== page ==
FAQs about Hours of Service and Regulations

Freightliner Trucks
On-Highway Newsletter
The different driving rules and regulations mandated by the Federal Motor Carrier Safety Administration (FMCSA) can be hard to keep straight, but are important to follow. The exhilaration and independence of driving Class 8 trucks comes with great responsibility to manage time wisely and keep the roadways safe by preventing driver fatigue. Fleet managers carry the responsibility of making sure their drivers are up to date on these rules and regulations. Here’s a quick-start guide for new drivers (and a good refresher for veterans) on the hours-of-service (HOS) regulations.

Q: What is the maximum number of consecutive hours I can drive a property-carrying truck?

A: There are two different driving limits that property-carrying trucks must abide by: the 11-Hour Driving Limit and the 14-Hour Driving Window. This means that you have a 14-consecutive-hour window from the time you come on duty to drive a maximum of 11 hours. After each 14-Hour Driving Window you must have a minimum of 10 consecutive hours off duty.

For example, if you begin work at 7:00 a.m., you may not drive your truck past 9:00 p.m. that night, even if you took extended breaks during the day that prevented you from clocking 11 hours of drive time. Extended off-duty time does not extend the 14-Hour Driving Window unless you were off duty for 10 consecutive hours. The 14-Hour Driving Window only resets after 10 hours off duty.

Q: What are the rules for rest breaks?

A: Drivers must take a minimum 30-minute break or sleeper berth period every eight hours of drive time. Any 30 minutes of off-duty time, including meals, counts as a break. Your breaks also count against your 14-Hour Driving Window.

Q: What is the Sleeper Berth Provision?

A: Drivers who have a sleeper berth that is up to code with the safety regulations, and use it during their off-duty time, may be able to extend their 14-Hour Driving Window. Here’s how the Sleeper Berth Provision works:

When drivers spend at least eight consecutive hours in the sleeper berth, that rest period does not count towards their 14-Hour Driving Window. However, they must take a second rest period of at least two hours, either in the sleeper berth or as off-duty time. This second rest period does count towards the 14-Hour Driving Window, and each rest period must be less than 10 consecutive hours. Drivers on this schedule may reset their 14-Hour Driving Window to start after they completed their first required rest period. However, they must still comply with the 11-Hour Driving Limit.

Let’s say you begin driving at 7:00 a.m., stop at 12:00 p.m. for a 30-minute lunch and then spend eight hours in the sleeper berth. At this point it is 8:30 p.m., you have driven five of your 11 hours, and your 14-Hour Window has now been extended from 9:00 p.m. to 5:00 a.m. the following day (9:00 p.m. + eight hours). You then drive for another six hours from 8:30 p.m. to 2:30 a.m., when you take your second break by spending two hours off duty. That brings you to 4:30 a.m.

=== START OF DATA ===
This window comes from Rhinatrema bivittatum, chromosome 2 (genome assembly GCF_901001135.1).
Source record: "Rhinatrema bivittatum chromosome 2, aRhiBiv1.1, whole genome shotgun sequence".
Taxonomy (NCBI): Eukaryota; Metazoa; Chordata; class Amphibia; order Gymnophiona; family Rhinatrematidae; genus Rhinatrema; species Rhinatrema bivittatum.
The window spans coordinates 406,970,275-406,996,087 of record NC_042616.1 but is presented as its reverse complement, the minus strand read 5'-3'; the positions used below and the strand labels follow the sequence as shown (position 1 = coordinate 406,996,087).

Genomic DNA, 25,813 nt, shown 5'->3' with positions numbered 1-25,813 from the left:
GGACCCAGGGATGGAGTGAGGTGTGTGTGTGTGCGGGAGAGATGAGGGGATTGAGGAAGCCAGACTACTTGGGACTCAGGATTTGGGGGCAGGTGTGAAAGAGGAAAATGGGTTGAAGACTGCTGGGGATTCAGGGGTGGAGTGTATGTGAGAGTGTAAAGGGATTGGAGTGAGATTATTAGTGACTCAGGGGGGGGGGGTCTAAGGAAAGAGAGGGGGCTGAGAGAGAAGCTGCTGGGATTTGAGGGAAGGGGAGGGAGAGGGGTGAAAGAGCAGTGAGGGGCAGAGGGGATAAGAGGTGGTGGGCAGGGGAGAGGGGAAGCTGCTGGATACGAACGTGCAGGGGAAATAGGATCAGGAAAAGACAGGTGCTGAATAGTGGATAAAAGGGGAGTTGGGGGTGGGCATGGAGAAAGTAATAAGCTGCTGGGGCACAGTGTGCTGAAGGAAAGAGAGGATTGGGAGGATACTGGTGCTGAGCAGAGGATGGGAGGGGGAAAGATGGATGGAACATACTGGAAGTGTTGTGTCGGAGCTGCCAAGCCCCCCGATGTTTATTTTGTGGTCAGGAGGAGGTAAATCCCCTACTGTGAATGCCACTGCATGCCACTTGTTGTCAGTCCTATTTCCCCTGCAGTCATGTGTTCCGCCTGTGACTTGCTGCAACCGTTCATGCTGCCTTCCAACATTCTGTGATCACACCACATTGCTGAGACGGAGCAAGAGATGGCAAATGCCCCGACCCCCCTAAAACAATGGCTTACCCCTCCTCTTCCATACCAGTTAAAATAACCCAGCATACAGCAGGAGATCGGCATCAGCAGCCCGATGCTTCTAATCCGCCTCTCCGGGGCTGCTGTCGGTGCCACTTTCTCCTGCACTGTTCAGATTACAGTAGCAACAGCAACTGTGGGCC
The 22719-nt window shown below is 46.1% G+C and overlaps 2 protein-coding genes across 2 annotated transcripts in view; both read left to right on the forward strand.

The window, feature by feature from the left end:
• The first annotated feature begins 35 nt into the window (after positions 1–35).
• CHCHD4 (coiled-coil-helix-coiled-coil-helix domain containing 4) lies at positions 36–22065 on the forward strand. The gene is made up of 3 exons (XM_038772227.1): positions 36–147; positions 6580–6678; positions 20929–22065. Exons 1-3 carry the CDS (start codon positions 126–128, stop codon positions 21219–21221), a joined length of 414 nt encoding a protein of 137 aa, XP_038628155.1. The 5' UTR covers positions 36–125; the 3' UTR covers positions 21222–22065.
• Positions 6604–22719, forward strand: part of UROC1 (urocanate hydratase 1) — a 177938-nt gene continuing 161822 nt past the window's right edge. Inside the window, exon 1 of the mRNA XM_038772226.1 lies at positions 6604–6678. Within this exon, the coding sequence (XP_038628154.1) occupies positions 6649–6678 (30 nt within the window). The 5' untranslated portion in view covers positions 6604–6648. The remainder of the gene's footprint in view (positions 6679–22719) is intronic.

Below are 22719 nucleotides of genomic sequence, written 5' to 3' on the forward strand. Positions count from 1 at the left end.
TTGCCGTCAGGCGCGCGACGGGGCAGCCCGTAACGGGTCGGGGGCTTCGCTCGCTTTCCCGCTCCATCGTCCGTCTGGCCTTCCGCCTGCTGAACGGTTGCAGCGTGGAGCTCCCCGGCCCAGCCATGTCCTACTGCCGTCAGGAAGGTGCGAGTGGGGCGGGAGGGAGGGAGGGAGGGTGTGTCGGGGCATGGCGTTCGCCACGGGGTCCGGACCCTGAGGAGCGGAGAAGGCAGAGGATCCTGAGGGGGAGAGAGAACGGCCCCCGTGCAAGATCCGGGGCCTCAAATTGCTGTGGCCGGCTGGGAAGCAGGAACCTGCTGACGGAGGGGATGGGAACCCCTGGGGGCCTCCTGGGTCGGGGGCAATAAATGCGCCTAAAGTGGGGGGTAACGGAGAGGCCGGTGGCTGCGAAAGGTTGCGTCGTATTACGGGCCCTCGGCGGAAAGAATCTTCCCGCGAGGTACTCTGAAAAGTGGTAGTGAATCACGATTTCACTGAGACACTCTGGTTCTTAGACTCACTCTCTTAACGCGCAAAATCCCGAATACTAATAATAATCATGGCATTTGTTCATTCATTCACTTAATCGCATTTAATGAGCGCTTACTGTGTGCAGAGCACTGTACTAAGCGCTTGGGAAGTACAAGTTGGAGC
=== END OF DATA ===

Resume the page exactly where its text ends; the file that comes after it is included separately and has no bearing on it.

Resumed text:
At this point, your new 14-Hour Driving Window is reset from the time you completed your first break (8:30 p.m.) and is extended from 5:00 a.m. to 10:30 a.m. Between 8:30 p.m. and 4:30 a.m. the previous shift, you drove six hours, which means that according to the 11-Hour Driving Rule, you can only drive another five hours before taking a third rest period of at least eight consecutive hours in the sleeper berth. After that rest period, your new 14- and 11-hour calculation periods will begin at the end of your second rest period from earlier (4:30 a.m.).

The Cascadia sleeper berth features a unique Driver Loft with a Murphy-style full-size bed for ultimate comfort during downtime on the road. Learn more about the Cascadia.

Q: What is the 60/70-Hour Limit?

A: Under this rule, you may not drive more than 60 hours on duty over seven consecutive days, or 70 hours on duty over eight consecutive days. Once this limit has been reached, you must take a minimum of 34 consecutive hours off duty before beginning a new seven- or eight-day period. During this 34-hour break, you may do other work, such as loading or unloading the truck, or paperwork.

Q: What is the Adverse Driving Conditions Exception?

A: This exception refers to unexpected driving delays due to uncontrollable circumstances, such as winter weather or lane closures from an accident. Known driving conditions, such as rush-hour traffic or construction projects, are not covered by the exception. Under the exception rule, you are allowed to drive up to an extra two hours, increasing your 11-Hour Driving Limit to 13 hours, based on how far you could have driven in normal conditions. However, the extended hours still must be completed within the 14-Hour Driving Window.

For more information on HOS and regulations, visit the FMCSA website.